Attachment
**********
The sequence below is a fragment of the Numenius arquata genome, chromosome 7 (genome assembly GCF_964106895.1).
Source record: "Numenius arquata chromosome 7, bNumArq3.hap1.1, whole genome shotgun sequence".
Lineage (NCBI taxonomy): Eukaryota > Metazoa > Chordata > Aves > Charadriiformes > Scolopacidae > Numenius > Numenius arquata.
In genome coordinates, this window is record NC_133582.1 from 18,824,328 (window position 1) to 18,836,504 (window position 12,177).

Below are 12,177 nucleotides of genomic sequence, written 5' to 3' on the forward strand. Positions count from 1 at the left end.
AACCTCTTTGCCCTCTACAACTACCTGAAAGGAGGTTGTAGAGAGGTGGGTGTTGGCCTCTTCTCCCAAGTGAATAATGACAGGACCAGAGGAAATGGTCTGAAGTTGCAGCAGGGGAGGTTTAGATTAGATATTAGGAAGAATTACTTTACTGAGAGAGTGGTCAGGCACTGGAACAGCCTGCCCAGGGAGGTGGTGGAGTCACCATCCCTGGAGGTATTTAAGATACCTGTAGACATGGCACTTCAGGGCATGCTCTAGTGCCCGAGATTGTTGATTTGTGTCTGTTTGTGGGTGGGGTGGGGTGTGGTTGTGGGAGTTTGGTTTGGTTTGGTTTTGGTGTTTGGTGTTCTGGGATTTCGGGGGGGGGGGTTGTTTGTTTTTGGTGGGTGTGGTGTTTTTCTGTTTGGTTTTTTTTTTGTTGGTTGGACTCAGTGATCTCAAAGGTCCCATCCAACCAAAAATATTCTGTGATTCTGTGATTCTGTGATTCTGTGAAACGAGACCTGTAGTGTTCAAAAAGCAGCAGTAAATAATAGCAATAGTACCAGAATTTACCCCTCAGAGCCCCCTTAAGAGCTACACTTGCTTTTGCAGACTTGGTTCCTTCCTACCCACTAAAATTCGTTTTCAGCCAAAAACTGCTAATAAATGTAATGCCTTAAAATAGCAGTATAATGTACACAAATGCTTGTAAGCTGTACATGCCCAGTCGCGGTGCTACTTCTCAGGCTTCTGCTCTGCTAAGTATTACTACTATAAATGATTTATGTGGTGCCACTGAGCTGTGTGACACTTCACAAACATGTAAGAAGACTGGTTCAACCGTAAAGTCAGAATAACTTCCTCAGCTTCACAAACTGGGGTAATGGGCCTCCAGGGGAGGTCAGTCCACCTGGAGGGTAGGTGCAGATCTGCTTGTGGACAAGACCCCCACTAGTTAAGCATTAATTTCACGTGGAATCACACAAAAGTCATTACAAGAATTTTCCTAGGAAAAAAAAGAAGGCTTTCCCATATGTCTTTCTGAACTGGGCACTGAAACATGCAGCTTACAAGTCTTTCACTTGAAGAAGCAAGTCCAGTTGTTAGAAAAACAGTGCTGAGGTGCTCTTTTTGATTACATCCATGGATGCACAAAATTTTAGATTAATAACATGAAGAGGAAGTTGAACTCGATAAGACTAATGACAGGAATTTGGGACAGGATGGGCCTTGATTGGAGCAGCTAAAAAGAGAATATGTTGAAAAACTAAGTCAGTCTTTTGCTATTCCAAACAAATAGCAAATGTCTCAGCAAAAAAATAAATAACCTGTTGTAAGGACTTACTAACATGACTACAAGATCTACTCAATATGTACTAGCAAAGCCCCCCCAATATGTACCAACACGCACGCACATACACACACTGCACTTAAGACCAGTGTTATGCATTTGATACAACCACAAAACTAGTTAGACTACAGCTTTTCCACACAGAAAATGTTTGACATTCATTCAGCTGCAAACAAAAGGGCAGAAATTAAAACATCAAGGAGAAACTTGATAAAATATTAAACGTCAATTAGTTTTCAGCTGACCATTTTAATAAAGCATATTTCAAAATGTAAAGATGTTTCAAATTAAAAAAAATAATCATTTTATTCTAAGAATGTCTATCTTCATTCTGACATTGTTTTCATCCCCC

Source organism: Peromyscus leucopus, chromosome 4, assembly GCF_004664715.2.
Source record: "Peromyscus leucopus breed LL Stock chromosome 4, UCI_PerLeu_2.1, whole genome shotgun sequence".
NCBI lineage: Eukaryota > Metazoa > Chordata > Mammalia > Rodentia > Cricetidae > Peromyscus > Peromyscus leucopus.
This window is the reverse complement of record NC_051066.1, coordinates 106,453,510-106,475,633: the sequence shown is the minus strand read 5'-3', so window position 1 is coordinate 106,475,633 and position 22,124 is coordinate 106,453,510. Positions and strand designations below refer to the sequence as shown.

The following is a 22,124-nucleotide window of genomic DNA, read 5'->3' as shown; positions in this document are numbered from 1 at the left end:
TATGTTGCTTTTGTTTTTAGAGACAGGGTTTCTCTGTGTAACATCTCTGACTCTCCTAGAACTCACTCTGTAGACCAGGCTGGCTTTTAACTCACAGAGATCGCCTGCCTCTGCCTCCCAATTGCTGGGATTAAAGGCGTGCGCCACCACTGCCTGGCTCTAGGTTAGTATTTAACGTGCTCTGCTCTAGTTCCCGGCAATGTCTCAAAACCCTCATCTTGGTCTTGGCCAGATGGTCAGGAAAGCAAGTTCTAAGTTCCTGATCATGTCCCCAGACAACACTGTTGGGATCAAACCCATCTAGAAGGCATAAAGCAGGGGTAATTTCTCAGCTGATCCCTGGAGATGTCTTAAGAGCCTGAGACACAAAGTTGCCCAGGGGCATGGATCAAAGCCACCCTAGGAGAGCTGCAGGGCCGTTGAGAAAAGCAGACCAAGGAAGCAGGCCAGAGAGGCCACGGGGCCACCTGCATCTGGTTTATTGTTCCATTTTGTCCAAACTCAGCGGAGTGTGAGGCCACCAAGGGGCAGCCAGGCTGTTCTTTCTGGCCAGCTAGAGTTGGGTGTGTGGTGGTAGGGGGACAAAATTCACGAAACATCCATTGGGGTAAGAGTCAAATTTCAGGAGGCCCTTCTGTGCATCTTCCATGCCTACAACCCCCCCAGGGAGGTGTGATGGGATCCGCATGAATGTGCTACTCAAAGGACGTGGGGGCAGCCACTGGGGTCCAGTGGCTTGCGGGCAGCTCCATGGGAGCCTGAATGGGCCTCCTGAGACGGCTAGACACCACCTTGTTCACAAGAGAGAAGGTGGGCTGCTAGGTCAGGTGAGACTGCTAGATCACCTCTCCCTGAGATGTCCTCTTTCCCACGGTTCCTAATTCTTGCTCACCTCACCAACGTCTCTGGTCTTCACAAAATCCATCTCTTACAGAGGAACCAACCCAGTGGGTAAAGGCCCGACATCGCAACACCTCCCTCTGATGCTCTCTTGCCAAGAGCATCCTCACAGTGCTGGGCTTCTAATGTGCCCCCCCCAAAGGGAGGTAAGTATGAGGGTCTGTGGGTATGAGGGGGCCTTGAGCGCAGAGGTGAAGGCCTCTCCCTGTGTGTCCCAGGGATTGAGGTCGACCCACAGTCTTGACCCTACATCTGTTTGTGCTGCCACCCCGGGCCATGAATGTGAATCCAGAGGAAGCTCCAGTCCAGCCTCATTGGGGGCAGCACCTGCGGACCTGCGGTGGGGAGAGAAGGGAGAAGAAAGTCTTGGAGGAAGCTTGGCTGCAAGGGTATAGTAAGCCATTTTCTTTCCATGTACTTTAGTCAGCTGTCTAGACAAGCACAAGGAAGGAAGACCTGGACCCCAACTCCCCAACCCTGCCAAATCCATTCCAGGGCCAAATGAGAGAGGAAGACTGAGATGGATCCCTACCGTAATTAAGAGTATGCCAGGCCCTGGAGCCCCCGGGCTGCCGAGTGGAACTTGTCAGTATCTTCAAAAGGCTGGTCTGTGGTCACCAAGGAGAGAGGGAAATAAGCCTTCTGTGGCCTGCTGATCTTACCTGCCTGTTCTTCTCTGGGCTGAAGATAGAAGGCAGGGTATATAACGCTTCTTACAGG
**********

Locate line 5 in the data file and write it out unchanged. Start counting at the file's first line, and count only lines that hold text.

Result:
Below are 12,177 nucleotides of genomic sequence, written 5' to 3' on the forward strand. Positions count from 1 at the left end.